The primary source of funding for NGOs in Sri Lanka consists of a variety of local and international donor organizations, The principal contributors include (a) various UN agencies,(b) bilateral agencies ( i. e. USAID, Canadian International Development Agency-CIDA, Swiss Agency for Development and Cooperation-SDC), (c) international non-governmental organizations such as Save the Children, World Christian Vision etc., (d) local private and public sector organizations, (e) Local and foreign private donors, etc.
However, in the current context, the public perception on NGOs and their operations have dramatically changed and generally are not favorable across the country due to recent Easter Sunday suicidal bomb attack. In addition, there are multiple factors such as mismanagement of funds, directly or indirectly supporting terrorism and separatism, national security concerns, threats to sovereignty, religious and cultural concerns that contribute to this unsavory public perception.
Q What are the lacunas in the present legal system to deal with those organizations?
Let me first explain the current legal system governing NGOs. In fact, before 1980, there was no single legislation for this purpose and NGOs were formed under multiple laws i.e. Societies Ordinance (1891), Companies Act (1938) etc.
In 1980, the Government enacted the Voluntary Social Services Organizations (Registration & Supervision) Act No. 31 (VSSO Act). The main objective of this Act was to introduce a system of registration and supervision of activities of NGOs Initially, Social Services Department enforced this law. In 1996, National Secretariat for Non-governmental Organizations was established for the purpose of implementation of VSSO Act in full.
The VSSO Act has only 18 provisions and it is wholly inadequate to deal with the current complex scenarios that would crop up in connection with multiple activities and enormous amount of donor funds that is channeled to NGO activities. We have identified more than 15 crucial areas where we need to introduce new laws. For example, current laws do not address the issues of accountability and transparency of NGO activities, fair apportionment and equitable distribution of project funds, auditing, and appeal mechanism for beneficiaries and NGOs. Also, there are no provisions to ensure job-security of NGO sector employees and hassle free visa recommendation system for foreign expatriates etc.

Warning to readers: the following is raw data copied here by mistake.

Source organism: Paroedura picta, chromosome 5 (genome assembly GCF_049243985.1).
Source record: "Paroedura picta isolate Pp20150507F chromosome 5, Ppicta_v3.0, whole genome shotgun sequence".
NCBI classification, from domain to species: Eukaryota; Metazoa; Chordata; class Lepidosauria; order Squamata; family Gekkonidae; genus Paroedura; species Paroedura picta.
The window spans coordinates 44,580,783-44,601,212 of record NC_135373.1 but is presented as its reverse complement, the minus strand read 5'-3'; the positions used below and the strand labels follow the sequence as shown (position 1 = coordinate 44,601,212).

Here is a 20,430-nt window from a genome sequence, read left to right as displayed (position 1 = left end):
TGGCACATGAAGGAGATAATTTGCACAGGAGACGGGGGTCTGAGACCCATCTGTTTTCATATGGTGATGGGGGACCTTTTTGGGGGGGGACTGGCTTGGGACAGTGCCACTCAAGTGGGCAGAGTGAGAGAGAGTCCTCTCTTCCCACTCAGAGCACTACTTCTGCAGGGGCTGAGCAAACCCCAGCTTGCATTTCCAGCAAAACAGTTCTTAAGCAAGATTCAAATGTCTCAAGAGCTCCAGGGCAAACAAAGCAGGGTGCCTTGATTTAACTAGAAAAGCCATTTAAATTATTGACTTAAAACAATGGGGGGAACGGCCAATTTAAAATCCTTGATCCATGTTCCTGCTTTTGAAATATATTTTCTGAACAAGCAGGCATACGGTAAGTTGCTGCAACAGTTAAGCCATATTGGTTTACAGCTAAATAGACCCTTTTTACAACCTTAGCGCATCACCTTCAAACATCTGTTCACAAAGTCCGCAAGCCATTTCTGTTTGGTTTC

In addition to above law, NPO-NGO type of organizations can be formed under “other laws” as well, i.e., Trust Ordinance, Inland Revenue Act No. 38 of 2000 and Companies Act No 07 of 2007. Also, members of parliament form NGOs via private member Bills. Also, it is seen that ministries too register NGOs. Although National NGO Secretariat is the sole state agency which has power to supervise and monitor INGSo/NGOs under VSSO Act, the above mentioned “other laws” do not empower the Secretariat as monitoring body of those NGOs. As a result a huge number of NGOs and NPOs operate without any monitoring or supervision in Sri Lanka.
In the recent past, several attempts have been made to amend VSSO Act;
(a) In 2010, cabinet has given approval to amend the VSSO Act in its meeting held on 08.11.2010 under Cabinet Paper/10/2657/403/075
(b)In 2018, as per a cabinet decision on 20, February, 2018, under Cabinet Paper/18/0272/750/002 the cabinet has given approval draft a Bill to amend the VSSO Act.
(c) The idea of amending the NGOs laws was mooted again in 2019, when the National NGO Secretariat was brought under the Ministry of Defense by Gazette Notification No 2153/12 dated 10.12.2019.
(d) Once again a cabinet paper for amending VSSO Act has been submitted on 02.11.2020 and May 2021 as well.